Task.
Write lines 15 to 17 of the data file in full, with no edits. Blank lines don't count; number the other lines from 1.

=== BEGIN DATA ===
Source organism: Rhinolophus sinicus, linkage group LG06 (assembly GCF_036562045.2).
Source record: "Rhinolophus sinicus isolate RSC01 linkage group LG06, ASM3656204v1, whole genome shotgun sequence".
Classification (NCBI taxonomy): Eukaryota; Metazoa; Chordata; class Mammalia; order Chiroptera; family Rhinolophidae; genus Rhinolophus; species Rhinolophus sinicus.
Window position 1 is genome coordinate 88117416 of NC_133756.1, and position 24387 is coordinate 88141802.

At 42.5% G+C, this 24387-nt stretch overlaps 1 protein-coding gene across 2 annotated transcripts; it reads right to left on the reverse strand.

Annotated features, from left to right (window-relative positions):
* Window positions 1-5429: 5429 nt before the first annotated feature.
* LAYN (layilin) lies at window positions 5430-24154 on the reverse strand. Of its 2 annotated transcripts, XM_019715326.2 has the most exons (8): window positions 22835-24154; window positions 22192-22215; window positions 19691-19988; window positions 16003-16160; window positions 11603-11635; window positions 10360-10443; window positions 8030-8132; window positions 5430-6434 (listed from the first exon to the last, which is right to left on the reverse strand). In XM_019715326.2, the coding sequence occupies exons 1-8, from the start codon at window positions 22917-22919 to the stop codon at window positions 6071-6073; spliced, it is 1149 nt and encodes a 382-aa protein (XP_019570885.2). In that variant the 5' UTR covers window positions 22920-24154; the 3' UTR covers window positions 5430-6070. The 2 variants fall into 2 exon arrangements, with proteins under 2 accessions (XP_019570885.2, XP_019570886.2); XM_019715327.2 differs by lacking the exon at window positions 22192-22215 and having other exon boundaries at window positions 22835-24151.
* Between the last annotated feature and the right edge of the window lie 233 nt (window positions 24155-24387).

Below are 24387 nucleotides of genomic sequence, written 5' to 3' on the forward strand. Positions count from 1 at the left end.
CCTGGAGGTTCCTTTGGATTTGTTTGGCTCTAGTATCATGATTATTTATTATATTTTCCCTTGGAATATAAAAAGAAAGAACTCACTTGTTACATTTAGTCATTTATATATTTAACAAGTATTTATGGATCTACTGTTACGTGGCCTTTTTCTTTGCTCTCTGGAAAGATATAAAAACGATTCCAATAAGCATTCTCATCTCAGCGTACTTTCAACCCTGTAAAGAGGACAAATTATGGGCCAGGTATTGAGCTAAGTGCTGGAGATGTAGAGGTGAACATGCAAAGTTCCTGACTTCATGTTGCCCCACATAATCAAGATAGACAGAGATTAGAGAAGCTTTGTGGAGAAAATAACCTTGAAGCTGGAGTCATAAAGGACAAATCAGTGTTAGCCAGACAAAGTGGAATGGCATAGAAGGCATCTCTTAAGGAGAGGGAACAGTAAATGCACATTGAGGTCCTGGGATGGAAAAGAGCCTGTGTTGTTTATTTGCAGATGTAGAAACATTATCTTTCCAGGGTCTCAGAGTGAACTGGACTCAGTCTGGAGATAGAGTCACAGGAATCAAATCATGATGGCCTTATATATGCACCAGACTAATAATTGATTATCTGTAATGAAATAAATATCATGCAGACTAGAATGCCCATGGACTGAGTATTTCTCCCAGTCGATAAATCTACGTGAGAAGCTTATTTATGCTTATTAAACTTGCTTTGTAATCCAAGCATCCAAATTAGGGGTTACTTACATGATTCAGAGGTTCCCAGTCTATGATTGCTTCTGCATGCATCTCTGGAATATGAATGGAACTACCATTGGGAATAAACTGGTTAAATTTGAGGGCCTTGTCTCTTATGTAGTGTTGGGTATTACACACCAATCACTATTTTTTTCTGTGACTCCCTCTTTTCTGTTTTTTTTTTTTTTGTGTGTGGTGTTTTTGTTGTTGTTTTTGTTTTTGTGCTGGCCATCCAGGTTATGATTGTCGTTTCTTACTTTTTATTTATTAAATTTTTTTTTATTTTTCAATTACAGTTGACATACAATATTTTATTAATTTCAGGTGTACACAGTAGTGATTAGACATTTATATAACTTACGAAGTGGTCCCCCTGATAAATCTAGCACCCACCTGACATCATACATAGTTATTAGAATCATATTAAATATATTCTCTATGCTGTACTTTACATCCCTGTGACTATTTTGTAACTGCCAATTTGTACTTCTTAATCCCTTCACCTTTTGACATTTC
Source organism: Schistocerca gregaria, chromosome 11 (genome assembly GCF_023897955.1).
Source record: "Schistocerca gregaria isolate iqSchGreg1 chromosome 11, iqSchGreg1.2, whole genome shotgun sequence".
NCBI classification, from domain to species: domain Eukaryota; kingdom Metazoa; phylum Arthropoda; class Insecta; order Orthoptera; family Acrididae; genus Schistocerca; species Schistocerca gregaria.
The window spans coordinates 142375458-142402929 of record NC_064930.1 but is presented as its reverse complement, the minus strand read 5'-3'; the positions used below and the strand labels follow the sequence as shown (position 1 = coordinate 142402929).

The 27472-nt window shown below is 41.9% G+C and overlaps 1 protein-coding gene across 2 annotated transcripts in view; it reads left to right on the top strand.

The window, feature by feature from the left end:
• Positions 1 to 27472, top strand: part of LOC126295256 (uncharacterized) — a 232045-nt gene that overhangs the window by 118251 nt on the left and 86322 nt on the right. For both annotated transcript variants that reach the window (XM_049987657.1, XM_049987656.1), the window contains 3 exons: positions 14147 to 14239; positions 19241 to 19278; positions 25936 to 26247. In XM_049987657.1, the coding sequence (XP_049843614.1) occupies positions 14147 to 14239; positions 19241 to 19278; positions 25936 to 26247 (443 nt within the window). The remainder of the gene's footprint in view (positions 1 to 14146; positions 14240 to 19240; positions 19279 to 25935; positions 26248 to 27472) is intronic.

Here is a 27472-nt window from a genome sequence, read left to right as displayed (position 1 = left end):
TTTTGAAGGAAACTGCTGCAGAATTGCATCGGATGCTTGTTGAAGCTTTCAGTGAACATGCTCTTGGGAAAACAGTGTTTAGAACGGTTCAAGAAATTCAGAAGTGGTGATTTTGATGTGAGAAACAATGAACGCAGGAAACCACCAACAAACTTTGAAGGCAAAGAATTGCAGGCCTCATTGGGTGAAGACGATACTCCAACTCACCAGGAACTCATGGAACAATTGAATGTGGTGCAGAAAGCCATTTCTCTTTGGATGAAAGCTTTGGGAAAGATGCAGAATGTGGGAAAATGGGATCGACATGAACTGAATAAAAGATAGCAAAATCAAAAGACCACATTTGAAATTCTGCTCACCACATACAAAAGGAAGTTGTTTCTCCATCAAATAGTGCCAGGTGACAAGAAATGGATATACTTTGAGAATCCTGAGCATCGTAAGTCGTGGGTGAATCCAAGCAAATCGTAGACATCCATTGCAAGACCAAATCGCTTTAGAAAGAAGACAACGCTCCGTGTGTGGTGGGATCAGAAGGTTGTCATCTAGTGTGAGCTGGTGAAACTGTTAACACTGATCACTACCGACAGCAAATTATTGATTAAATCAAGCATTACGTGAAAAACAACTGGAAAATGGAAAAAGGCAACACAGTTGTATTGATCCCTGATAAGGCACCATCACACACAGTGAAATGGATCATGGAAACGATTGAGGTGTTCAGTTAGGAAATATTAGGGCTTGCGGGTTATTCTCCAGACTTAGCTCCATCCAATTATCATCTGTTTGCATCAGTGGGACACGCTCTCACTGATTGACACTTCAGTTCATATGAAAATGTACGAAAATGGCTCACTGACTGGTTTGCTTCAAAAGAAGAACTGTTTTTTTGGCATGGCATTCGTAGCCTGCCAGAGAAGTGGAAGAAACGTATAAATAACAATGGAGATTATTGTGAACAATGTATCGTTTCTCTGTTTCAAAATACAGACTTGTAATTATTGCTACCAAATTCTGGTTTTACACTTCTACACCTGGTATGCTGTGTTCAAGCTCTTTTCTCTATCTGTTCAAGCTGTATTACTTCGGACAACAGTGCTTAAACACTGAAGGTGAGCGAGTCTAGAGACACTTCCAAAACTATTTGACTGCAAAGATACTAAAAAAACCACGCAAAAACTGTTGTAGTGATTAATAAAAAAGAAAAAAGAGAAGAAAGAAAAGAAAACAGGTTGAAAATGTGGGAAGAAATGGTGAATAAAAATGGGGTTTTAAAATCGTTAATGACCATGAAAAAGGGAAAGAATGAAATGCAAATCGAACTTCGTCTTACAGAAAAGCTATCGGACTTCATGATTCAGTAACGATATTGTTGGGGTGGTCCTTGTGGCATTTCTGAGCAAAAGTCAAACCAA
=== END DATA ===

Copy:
The window spans coordinates 142375458-142402929 of record NC_064930.1 but is presented as its reverse complement, the minus strand read 5'-3'; the positions used below and the strand labels follow the sequence as shown (position 1 = coordinate 142402929).

The 27472-nt window shown below is 41.9% G+C and overlaps 1 protein-coding gene across 2 annotated transcripts in view; it reads left to right on the top strand.

The window, feature by feature from the left end: